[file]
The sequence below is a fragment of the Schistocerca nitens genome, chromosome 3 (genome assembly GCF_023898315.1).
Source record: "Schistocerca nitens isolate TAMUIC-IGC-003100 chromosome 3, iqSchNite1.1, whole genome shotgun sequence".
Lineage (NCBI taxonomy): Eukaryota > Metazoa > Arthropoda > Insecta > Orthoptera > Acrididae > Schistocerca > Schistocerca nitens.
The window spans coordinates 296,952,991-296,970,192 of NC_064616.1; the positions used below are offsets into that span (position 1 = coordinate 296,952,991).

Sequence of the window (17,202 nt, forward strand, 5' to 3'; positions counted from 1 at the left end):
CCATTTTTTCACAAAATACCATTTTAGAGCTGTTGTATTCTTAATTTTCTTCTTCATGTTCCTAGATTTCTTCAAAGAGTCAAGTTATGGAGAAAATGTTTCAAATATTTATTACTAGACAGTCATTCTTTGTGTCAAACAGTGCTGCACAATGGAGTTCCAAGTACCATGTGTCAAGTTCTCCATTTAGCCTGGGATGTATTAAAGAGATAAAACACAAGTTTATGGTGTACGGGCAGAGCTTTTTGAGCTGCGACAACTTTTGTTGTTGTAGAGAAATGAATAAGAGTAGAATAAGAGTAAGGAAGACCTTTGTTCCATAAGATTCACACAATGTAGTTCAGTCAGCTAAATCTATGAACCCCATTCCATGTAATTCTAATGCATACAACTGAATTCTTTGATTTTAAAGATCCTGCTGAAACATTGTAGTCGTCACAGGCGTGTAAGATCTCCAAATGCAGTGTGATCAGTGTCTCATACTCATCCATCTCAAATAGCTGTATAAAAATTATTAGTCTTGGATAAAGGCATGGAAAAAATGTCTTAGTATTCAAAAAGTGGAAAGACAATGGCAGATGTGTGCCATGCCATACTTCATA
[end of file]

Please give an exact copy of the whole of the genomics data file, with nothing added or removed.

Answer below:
The sequence below is a fragment of the Schistocerca nitens genome, chromosome 3 (genome assembly GCF_023898315.1).
Source record: "Schistocerca nitens isolate TAMUIC-IGC-003100 chromosome 3, iqSchNite1.1, whole genome shotgun sequence".
Lineage (NCBI taxonomy): Eukaryota > Metazoa > Arthropoda > Insecta > Orthoptera > Acrididae > Schistocerca > Schistocerca nitens.
The window spans coordinates 296,952,991-296,970,192 of NC_064616.1; the positions used below are offsets into that span (position 1 = coordinate 296,952,991).

Sequence of the window (17,202 nt, forward strand, 5' to 3'; positions counted from 1 at the left end):
CCATTTTTTCACAAAATACCATTTTAGAGCTGTTGTATTCTTAATTTTCTTCTTCATGTTCCTAGATTTCTTCAAAGAGTCAAGTTATGGAGAAAATGTTTCAAATATTTATTACTAGACAGTCATTCTTTGTGTCAAACAGTGCTGCACAATGGAGTTCCAAGTACCATGTGTCAAGTTCTCCATTTAGCCTGGGATGTATTAAAGAGATAAAACACAAGTTTATGGTGTACGGGCAGAGCTTTTTGAGCTGCGACAACTTTTGTTGTTGTAGAGAAATGAATAAGAGTAGAATAAGAGTAAGGAAGACCTTTGTTCCATAAGATTCACACAATGTAGTTCAGTCAGCTAAATCTATGAACCCCATTCCATGTAATTCTAATGCATACAACTGAATTCTTTGATTTTAAAGATCCTGCTGAAACATTGTAGTCGTCACAGGCGTGTAAGATCTCCAAATGCAGTGTGATCAGTGTCTCATACTCATCCATCTCAAATAGCTGTATAAAAATTATTAGTCTTGGATAAAGGCATGGAAAAAATGTCTTAGTATTCAAAAAGTGGAAAGACAATGGCAGATGTGTGCCATGCCATACTTCATA